Greenhouse gas emissions from supply chain partners increasingly are analyzed to detect missed opportunities to increase energy efficiency and reduce emissions. This scrutiny may begin when an organization inventories its “Other Indirect” greenhouse gas emissions, also known as “scope 3” emissions. Other Indirect emissions are those that are influenced by a reporting organization, rather than emitted directly as combustion, process or fugitive emissions. Other Indirect emissions are also distinguished from “Energy Indirect” emissions, which result from the consumption of purchased electricity, steam or cooling. Other Indirect emissions from the production and transportation of raw or intermediate materials that occur outside the organizational boundary of the reporting organization are known as “upstream emissions.” Other Indirect emissions resulting from wholesale and retail distribution of products, and during the use and disposal phases of a product’s life cycle, may be called “downstream emissions.”

Other Indirect emissions can be more difficult for organizations to quantify and report than either Direct or Energy Indirect emissions. Often, the data needed to inventory these emissions reside outside the reporting organization in its supply chain, and are difficult to access. Complicating matters further are questions of allocation, which arise when a supplier furnishes a diverse set of products for multiple customers and then is asked to account for only the emissions associated with a subset of those. Practical questions include “how much to count,” and “how far upstream and downstream” the supply chain accounting should go.

Requests for business-to-business greenhouse gas emission information are becoming more common, and are likely only to increase. Business customers, particularly those with well-known brand names to protect, want assurance that suppliers are managing their risks, including those related to climate change. The concern does not stop with emissions accounting, as a broad examination of climate risks include physical risks from climate change, regulatory risks, and shifting consumer preferences. The first category of risks includes increased frequency of extreme weather conditions, flooding and sea level rise, and changing temperature and rainfall patterns. Resource scarcity is a corollary impact from climate change, which may be triggered by decreasing biodiversity, higher rates of disease, or an increase in desertification. Regulatory risks include the potential imposition of cap-and-trade programs, carbon taxes, or requirements for installation of Best Available Control Technology (BACT). Changes in consumer preferences can impact organizations by shifting consumption from one product category to another, enhancing or harming reputations, and creating markets for new products and services.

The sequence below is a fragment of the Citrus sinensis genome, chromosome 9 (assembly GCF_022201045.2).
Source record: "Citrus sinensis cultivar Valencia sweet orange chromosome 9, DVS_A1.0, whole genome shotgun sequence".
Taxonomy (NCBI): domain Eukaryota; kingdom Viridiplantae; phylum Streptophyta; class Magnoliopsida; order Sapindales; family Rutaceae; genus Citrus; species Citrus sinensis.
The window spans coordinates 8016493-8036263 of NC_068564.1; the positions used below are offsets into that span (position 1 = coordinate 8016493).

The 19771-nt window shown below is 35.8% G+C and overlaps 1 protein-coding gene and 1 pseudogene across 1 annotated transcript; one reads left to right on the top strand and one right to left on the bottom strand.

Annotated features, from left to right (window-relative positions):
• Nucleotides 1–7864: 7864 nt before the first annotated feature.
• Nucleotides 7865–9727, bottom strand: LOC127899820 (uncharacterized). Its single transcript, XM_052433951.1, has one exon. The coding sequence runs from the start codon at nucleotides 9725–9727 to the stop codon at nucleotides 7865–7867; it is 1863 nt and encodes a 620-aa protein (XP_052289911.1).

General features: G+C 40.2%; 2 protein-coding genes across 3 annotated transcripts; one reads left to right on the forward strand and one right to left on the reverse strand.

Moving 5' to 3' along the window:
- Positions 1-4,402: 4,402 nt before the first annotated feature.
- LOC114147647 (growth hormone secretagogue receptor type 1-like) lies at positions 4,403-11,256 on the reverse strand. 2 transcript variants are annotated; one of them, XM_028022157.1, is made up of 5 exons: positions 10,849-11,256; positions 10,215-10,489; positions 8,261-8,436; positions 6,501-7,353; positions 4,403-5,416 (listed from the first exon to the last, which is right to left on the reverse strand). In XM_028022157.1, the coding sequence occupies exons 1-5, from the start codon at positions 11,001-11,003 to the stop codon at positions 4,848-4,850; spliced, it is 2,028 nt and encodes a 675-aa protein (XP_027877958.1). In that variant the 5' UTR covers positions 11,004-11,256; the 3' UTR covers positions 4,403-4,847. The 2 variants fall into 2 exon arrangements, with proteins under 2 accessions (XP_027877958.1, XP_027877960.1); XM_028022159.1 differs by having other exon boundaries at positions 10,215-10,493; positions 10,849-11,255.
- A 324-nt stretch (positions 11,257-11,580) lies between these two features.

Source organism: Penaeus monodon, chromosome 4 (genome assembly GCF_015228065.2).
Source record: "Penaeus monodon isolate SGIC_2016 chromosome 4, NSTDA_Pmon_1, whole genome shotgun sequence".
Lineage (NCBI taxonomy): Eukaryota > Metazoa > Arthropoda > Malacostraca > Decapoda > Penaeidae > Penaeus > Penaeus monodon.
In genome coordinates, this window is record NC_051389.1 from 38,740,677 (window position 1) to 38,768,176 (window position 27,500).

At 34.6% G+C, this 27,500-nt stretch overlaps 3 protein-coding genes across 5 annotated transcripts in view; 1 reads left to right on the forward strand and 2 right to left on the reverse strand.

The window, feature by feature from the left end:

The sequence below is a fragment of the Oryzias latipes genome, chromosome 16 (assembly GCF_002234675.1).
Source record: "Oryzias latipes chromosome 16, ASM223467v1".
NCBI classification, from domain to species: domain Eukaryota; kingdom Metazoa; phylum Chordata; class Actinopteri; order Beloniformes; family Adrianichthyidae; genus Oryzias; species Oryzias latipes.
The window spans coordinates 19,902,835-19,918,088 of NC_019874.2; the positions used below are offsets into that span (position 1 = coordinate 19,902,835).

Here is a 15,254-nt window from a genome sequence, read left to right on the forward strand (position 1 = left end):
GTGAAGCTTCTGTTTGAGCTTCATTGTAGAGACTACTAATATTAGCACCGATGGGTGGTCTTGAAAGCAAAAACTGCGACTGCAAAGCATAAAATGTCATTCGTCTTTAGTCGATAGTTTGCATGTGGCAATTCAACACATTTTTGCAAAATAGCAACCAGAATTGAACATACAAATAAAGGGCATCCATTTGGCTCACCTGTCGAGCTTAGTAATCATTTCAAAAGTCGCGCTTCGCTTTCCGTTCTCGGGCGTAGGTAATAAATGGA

Business drivers for taking action now are gaining board room attention. According to PriceWaterhouseCoopers analysts who interviewed more than one thousand CEOs from the world’s leading companies for the Carbon Disclosure Project, “48% of CEOs were already making changes in their supply chain in response to climate change or would start in the next 12 months. 66% of these CEOs were already making a return on this investment or expected to do so within the next 12 months. We have seen a number of examples delivering real cost reductions as a result of using carbon as the value driver within the supply chain. For example, one major clothing retailer recently reduced their supply chain operating costs by 17% and saved over 4,500 tonnes of carbon by redesigning their distribution and logistics chain.” (CDP Supply Chain Report 2009, p. 7, accessed on 2010-01-10 at www.cdproject.net/reports.asp.)

For companies whose primary customers are other businesses, meeting the demand for information concerning their greenhouse gas emissions and other climate risk management strategies can be challenging. Many corporate staffs find it difficult to respond, with in-house expertise thinned and overextended. What’s more, the desired response from customers seeking climate change related information is not satisfied with the provision of a copy of the supplier’s environmental policy or ISO 14001 registration certificate. Real data are demanded that meet data quality standards and adequately characterize uncertainty.

Help is available from specialized consultancy firms like Futurepast. And new international standards and consensus-based protocols are under development. One of the first documents specifically to address supply chain reporting of greenhouse gas emissions is the Scope 3 Accounting and Reporting Standard, to be published as a Supplement to the GHG Protocol Corporate Accounting and Reporting Protocol. This document is available in draft form (November 2009) from the Greenhouse Gas Protocol Initiative, at www.ghgprotocol.org/standards/product-and-supply-chain-standard (accessed on 2010-01-10).

The International Organization for Standardization (ISO) also has begun to develop a document. ISO Technical Report 14069, Greenhouse gases – Quantification and reporting of GHG emissions for organizations (carbon footprint of organizations) – Guidance for the application of ISO 14064-1, is intended to complement the ISO 14064 Part 1 standard published in 2006. Publication of the ISO technical report is not likely before the end of 2012. Futurepast’s president, John Shideler, serves as a US Expert on the ISO working group developing this document.